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SUNDIAL CANNON: This curious time piece is an excellent example of the now scarce sundial guns. The variant pictured is of marble, brass and glass construction dating from approximately 1850. The cannon is a brass miniature fixture with a .30 caliber bore.

from V and A Collections

Sundial with compass

1680-1699 French Sundial at the Victoria and Albert Museum, London - From the curators' comments: "The geographical latitudes of 30 towns, mostly French, are engraved on he back of this sundial. With the inbuilt compass, they helped the traveller to position the sundial, so that he or she could more accurately discover the time of day....A German travellers' guide of the time recommended the use of sundials over clocks, because the chiming of clocks might attract thieves."


Smith & Wesson Model 57 - Some calibers were born to play second fiddle and perhaps our GOTD doesn’t want to play that song. June of 1964 marked the introduction of both the .41 Magnum cartridge and the Smith & Wesson Model 57 revolver. It would be hard to find a nicer engraved example of the “N” frame M57 revolver than this example, fitted with elephant ivory grip panels. The tasteful gold accents don’t hurt, either. NRA National Firearms Museum in Fairfax, VA.


Jaeger Rifle - In our Timeline of Sporting Arms at the NRA National Sporting Arms Museum at Bass Pro Shops in Springfield, Missouri, the story of how America’s rifles have evolved over the years is told. From the Old World’s short jaeger, came the longer “Kentucky” rifle. Our example here musters a .50 caliber bore, a sliding patchbox cover, and has an adjustable set trigger.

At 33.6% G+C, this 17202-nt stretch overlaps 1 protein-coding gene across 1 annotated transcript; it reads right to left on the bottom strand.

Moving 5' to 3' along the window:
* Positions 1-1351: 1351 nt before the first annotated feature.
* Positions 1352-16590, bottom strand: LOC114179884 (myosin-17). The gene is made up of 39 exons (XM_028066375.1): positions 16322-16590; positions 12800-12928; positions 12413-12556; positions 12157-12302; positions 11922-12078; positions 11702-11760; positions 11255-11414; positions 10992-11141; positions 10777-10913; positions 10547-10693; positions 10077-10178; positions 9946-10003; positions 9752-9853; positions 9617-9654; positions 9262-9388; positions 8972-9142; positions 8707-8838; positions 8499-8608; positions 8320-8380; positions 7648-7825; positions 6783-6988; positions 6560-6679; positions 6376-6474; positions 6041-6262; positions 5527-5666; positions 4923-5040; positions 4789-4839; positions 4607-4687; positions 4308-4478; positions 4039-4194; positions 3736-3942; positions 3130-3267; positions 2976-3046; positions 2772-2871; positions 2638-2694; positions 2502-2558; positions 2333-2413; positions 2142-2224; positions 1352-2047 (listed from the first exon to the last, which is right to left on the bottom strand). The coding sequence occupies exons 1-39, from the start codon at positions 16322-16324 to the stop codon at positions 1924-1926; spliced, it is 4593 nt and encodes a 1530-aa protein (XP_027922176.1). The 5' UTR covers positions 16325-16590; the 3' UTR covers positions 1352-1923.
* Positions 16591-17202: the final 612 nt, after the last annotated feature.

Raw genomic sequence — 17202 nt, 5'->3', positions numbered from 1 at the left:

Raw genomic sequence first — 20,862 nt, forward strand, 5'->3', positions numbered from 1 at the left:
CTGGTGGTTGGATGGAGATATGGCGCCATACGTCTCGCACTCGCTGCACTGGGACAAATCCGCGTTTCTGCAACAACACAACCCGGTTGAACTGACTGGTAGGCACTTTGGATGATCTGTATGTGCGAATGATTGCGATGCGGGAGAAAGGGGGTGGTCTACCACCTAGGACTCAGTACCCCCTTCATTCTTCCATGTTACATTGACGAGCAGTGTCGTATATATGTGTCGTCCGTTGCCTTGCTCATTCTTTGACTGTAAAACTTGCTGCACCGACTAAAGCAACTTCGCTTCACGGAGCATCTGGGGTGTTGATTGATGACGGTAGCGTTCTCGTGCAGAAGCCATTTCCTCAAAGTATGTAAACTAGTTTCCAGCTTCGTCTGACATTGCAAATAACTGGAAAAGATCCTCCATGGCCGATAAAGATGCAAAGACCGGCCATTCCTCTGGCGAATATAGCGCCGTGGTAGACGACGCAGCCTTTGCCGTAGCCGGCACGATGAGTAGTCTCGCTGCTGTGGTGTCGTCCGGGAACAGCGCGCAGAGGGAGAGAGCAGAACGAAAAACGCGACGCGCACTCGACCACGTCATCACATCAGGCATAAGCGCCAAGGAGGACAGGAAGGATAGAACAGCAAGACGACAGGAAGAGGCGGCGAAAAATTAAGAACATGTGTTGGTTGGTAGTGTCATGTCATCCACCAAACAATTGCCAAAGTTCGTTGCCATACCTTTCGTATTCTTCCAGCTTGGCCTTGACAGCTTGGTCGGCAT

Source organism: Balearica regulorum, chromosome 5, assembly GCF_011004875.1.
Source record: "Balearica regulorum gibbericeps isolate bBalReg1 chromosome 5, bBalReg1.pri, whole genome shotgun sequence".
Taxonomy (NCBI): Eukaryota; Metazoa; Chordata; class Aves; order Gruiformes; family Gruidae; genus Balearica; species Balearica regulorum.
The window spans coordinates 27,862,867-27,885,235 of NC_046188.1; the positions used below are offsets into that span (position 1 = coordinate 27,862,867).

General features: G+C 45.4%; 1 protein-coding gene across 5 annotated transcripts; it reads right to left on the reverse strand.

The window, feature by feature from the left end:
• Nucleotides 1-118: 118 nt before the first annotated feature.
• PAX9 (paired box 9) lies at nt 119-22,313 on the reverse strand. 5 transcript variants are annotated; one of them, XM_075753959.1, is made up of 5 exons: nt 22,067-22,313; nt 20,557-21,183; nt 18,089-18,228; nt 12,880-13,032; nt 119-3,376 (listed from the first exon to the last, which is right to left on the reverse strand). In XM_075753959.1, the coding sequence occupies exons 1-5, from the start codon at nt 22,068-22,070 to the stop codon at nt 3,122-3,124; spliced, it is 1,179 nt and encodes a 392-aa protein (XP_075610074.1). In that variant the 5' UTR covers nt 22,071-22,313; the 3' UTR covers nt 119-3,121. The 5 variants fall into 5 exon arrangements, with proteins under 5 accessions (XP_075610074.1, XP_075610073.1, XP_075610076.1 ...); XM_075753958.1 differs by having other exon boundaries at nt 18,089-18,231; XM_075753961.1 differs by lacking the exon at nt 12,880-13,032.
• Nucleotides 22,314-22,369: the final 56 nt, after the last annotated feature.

THE REMINGTON RIFLE CANE The rifle cane was considered the ideal concealed carry weapons for roadside travelers who might need back-up firepower during an ambush. In fact, Remington catalogues of the era advertised their product as "protection against dogs and highwaymen," all under the guise of a standard walking cane. These guns came in both cartridge and percussion models and featured a variety of calibers — even .410 shotgun bore variants.


British Saw Handle Percussion Pistol - Solid metal framed pistols were preferred by some shooters of heavy caliber handguns. Traditional wood-stocked handguns which retained their barrels by wedges would over time and recoil split at the forend retainers. The Saw handle refers to the odd-shaped grip stemming from the back strap of the pistol. The GOTD can be found in the galleries of the NRA National Firearms Museum in Fairfax, Virginia.


Dreyse Revolver - While his father’s zundnadelgewehr (needle-gun) was only a single-shot – Franz von Dreyse went for repeating capability with his revolver design. Made in .32, .35 and our example’s .39 caliber in the late 1860s; perhaps this wasn’t the best time to offer a handgun that required a long needle firing pin to detonate the primer deep inside the cartridge? The Dreyse revolver saw limited military and commercial acceptance. At the NRA National Firearms Museum in Fairfax, VA


Inscribed by Naotane (Japanese, 1778–1857). Blade for a Short Sword (Wakizashi). Engraved by Yoshitane (Japanese), dated 1839. Japanese. The Metropolitan Museum of Art, New York. Gift of Brayton Ives and W.T. Walters, 1891 (91.2.84) #sword


Remington 870 combat build, Magpul M93